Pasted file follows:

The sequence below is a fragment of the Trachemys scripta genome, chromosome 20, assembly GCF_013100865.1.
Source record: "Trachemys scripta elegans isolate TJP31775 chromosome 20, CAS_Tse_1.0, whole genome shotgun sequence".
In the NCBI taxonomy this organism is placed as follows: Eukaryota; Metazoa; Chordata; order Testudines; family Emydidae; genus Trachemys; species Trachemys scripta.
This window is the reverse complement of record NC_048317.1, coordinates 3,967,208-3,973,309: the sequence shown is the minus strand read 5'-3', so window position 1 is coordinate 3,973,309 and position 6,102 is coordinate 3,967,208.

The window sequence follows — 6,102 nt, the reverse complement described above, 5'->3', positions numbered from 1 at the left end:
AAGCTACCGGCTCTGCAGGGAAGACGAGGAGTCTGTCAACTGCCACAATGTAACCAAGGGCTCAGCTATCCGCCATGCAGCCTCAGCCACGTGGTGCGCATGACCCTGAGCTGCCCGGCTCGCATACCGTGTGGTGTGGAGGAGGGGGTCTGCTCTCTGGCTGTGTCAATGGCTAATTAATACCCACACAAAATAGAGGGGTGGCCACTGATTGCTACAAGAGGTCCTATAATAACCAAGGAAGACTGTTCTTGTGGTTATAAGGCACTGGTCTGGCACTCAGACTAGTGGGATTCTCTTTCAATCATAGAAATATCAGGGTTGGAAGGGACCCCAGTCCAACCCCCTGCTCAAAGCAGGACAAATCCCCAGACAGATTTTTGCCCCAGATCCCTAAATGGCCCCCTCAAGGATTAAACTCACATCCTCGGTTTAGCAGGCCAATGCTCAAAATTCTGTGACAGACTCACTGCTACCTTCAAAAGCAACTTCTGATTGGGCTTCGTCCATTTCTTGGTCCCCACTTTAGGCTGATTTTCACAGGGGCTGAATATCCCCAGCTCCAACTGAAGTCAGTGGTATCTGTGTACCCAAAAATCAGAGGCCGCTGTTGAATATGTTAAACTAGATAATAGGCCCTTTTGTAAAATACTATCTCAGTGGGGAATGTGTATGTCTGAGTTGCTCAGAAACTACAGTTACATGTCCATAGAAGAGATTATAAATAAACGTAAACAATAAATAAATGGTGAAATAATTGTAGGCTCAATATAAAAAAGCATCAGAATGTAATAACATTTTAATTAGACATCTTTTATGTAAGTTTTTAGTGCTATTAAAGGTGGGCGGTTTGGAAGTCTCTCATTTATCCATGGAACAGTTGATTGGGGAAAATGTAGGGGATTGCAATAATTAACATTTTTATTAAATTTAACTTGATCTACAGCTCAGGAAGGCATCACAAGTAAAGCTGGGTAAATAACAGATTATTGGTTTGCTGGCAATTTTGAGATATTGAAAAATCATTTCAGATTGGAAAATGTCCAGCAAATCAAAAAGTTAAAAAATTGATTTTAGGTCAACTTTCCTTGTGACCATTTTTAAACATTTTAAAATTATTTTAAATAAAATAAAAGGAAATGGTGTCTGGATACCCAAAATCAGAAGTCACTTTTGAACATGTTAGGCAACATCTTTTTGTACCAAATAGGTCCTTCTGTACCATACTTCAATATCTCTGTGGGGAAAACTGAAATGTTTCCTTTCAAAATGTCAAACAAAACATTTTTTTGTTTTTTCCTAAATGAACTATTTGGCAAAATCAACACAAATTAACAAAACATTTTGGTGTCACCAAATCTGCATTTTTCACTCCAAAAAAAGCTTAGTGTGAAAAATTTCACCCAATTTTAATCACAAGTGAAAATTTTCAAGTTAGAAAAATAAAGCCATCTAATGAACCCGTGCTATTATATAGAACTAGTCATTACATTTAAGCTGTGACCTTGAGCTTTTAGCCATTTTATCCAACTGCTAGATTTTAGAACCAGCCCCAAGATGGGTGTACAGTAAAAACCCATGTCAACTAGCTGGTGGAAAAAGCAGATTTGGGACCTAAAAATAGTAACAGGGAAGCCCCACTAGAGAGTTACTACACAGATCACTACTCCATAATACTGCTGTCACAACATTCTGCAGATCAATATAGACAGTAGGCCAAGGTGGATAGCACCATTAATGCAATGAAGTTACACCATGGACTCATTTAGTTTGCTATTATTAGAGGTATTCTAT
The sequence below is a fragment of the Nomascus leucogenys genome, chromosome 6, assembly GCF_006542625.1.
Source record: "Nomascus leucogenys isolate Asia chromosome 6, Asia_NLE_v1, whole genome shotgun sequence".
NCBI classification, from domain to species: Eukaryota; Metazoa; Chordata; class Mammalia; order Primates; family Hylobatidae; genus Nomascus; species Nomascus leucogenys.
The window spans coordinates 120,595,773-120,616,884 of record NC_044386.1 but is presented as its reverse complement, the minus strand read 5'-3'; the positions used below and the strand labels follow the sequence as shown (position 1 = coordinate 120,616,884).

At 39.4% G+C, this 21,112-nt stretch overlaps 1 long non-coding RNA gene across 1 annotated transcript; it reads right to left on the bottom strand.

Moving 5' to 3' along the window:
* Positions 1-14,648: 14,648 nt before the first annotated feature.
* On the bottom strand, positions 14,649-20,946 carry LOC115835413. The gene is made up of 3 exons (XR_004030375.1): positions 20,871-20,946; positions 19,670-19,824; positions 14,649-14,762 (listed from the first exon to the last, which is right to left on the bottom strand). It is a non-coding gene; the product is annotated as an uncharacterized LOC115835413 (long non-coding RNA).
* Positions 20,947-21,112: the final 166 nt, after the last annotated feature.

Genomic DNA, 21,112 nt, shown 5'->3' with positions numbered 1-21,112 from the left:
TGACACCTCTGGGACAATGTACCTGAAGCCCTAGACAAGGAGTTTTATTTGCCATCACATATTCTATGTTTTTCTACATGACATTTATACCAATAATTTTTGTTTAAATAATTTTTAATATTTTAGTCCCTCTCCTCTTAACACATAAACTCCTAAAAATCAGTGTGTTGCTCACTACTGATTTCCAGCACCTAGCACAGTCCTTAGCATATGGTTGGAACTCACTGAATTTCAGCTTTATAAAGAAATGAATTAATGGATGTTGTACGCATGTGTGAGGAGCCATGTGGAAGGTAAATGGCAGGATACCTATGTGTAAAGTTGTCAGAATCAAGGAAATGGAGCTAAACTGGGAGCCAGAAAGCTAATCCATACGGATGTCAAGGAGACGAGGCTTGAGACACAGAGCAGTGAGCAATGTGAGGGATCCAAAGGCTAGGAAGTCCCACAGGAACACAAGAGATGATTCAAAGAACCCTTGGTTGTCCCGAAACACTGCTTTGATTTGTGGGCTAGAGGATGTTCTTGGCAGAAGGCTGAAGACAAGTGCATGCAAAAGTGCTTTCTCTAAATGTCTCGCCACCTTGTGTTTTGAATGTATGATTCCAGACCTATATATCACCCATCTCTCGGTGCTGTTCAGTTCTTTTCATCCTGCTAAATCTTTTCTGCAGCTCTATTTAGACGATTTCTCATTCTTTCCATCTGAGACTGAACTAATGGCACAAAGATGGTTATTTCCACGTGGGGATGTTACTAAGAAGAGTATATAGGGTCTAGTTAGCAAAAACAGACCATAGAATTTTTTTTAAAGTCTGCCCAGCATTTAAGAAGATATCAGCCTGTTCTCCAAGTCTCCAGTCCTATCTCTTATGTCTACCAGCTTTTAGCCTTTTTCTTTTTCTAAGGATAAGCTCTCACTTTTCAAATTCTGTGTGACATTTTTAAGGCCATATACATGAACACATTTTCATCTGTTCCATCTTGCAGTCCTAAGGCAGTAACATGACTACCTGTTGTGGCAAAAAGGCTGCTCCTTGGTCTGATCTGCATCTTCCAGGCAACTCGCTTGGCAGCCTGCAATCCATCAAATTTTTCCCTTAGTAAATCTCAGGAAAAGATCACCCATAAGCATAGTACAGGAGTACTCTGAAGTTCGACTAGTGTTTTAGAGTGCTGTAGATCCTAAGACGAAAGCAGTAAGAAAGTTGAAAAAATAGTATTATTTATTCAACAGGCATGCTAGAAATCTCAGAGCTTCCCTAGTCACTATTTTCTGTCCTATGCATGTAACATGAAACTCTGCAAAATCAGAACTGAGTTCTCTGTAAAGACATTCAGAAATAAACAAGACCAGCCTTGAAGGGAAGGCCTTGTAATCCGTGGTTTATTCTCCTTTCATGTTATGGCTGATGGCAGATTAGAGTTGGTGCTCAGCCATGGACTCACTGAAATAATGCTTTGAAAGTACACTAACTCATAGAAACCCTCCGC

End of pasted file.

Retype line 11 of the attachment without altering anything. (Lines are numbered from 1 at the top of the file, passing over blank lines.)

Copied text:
At 39.4% G+C, this 21,112-nt stretch overlaps 1 long non-coding RNA gene across 1 annotated transcript; it reads right to left on the bottom strand.